I wanted to point out a couple of things I witnessed on my way to and from the Memphis Zombie March Friday evening.
- Walking from my car, dressed as an aforementioned zombie (blood dripping down my suit), trying to get in character (staring blankly, slight limp in walk) , I heard someone start yelling, "Sir! Sir!" Didn't think anything of it until a gentleman ran up behind me. "Sir, are you okay?" I turned, with my zombified makeup on and I think right away he knew it was a gag. "I'm going to the Zombie Walk" pointing in the direction of the Old Daisy. He looked like he he'd been had. I was pleased that my method zombie, from the distance at least, could fool someone. But I also began to feel sorry that the gentleman had to feel foolish to help someone he thought was in need. He did the right thing, the good thing, and he should be proud of doing it. I hope the false alarm doesn't keep him from doing the right thing again.
- Riding the Trolley down Main Street later, we stopped at the Marriott to pick up some tourists -- a large family. The trolley driver/conductor patiently helped them insert their 3-day pass cards and gave them some good advice about where they could eat (the Majestic, or the restaurants on Union and Second). One of their party, an elderly lady in a wheelchair, had to take the lift to get in the Trolley. However, when the driver tried to turn the switch to make the lift rise, it was stuck. He patiently worked on it for a few minutes. When it still wouldn't ascend, he called headquarters. I thought, "uh oh, we could be here for a while." Although the lady offered to hold the back of the trolley and let them pull her, the driver kept assuring her, "we're not going anywhere. We'll get you on." And they did, quickly. The MATA crew showed up in < 5 minutes and fixed the problem in < 1. The lady got on and they were on their way to eat.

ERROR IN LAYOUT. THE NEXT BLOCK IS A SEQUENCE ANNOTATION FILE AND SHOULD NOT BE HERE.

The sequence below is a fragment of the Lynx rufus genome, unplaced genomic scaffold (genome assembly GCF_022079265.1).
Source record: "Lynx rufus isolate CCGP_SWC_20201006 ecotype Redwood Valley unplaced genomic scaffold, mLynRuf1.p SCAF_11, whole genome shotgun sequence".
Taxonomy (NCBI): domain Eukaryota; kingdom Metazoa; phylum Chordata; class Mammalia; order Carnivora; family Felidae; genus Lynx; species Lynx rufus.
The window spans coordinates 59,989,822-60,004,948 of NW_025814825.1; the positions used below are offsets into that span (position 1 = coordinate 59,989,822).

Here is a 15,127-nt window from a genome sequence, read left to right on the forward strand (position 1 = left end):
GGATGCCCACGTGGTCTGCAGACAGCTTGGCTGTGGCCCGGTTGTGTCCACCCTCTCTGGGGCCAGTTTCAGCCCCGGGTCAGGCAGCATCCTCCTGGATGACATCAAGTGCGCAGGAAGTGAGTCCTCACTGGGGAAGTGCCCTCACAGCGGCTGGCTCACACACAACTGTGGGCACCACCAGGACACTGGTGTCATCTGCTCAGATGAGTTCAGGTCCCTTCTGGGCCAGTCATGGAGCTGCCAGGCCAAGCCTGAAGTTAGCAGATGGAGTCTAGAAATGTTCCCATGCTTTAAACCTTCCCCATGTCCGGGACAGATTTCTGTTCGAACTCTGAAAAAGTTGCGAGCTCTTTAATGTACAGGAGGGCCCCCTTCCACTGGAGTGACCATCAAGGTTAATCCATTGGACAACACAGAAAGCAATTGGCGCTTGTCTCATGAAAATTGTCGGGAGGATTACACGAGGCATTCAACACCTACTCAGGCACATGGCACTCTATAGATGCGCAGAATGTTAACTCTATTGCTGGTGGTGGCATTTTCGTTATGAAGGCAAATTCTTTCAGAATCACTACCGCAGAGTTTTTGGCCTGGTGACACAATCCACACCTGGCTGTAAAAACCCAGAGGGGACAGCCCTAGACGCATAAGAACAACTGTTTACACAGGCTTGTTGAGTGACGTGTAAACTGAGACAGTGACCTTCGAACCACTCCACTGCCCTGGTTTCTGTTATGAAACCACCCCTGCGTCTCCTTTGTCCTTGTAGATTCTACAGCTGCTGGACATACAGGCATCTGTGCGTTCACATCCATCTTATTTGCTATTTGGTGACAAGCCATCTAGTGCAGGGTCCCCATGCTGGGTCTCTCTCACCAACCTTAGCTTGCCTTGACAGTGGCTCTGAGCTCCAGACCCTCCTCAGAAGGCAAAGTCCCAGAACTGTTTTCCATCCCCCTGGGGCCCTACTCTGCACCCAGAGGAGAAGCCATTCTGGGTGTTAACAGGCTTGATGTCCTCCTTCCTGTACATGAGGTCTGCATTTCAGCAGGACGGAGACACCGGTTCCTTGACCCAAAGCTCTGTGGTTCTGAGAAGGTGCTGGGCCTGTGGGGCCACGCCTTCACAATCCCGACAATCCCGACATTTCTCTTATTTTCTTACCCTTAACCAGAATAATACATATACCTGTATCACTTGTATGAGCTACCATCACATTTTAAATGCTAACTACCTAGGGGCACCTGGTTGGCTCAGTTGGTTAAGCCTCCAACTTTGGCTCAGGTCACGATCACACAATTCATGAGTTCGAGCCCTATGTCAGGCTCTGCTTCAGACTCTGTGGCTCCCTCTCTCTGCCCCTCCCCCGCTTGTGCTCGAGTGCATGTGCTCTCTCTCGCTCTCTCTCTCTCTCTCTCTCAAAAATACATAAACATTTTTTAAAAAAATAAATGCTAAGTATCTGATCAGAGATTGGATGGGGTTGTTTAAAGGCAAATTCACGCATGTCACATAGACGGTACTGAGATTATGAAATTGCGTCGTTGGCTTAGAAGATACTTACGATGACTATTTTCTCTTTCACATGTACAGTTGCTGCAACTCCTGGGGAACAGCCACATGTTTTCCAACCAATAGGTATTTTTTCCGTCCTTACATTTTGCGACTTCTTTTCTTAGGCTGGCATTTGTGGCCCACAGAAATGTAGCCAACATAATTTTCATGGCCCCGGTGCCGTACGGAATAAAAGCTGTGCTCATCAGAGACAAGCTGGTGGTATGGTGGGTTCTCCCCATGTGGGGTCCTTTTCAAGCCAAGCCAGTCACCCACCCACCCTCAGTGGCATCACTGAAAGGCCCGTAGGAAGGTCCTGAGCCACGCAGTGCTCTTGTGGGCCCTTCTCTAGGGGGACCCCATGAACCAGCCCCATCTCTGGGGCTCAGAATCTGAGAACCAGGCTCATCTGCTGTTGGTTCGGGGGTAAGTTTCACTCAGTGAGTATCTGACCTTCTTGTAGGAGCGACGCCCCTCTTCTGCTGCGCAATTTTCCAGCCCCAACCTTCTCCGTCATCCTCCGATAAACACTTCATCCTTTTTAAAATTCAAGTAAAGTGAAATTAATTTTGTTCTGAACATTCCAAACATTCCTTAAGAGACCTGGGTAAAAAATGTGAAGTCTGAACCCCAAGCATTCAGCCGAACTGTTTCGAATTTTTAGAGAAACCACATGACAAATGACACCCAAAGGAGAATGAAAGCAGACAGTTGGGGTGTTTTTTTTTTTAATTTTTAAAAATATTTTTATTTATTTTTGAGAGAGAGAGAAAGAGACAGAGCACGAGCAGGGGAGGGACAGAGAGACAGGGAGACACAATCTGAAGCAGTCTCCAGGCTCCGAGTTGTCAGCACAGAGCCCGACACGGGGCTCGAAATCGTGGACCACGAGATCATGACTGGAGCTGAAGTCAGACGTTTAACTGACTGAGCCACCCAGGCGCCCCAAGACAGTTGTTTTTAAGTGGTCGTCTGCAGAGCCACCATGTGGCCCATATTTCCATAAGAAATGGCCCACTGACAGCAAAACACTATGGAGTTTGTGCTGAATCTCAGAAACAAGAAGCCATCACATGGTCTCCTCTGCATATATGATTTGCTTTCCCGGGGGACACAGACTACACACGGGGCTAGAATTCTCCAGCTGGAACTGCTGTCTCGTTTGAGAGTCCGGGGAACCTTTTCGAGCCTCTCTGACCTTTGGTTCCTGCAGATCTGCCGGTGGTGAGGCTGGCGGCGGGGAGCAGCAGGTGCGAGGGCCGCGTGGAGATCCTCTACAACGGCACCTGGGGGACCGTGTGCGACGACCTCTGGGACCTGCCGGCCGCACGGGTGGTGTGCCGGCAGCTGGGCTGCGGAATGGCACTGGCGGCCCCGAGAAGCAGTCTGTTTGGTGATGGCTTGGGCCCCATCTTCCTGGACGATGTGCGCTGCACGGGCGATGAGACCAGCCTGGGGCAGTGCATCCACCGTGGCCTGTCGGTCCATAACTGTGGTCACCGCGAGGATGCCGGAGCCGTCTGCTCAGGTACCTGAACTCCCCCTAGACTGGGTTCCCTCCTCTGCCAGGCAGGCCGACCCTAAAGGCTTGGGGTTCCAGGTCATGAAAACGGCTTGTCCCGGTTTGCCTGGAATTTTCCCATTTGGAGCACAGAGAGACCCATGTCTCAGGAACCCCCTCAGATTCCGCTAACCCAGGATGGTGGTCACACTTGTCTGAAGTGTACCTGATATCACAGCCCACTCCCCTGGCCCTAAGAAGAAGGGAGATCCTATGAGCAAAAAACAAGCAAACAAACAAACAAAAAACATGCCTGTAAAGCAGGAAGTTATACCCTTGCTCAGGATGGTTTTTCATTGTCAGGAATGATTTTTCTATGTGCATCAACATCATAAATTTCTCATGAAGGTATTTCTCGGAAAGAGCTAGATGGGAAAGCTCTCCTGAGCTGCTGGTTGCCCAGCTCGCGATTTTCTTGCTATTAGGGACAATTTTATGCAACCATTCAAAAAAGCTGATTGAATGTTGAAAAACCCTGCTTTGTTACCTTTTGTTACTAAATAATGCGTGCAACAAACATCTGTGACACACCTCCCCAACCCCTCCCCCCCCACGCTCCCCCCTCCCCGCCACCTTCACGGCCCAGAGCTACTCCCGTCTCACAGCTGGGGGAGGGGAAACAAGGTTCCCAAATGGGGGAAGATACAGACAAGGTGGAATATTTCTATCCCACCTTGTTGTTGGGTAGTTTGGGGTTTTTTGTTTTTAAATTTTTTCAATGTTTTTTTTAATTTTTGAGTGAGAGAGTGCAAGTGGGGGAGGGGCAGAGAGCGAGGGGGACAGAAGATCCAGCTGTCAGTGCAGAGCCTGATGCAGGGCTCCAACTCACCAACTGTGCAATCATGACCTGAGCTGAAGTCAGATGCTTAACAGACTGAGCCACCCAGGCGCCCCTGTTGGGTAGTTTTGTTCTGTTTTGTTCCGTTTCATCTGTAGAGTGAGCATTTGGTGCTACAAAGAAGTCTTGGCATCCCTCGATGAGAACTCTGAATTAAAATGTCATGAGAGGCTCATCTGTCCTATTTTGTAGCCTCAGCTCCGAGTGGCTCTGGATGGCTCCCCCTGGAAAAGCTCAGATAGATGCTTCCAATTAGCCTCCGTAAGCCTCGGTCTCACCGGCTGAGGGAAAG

The driver and the MATA crew were just doing their job. But doing it with such professionalism, efficiency, patience and courtesy, for such a vulnerable and impressionable group as those visitors, deserves to be remembered.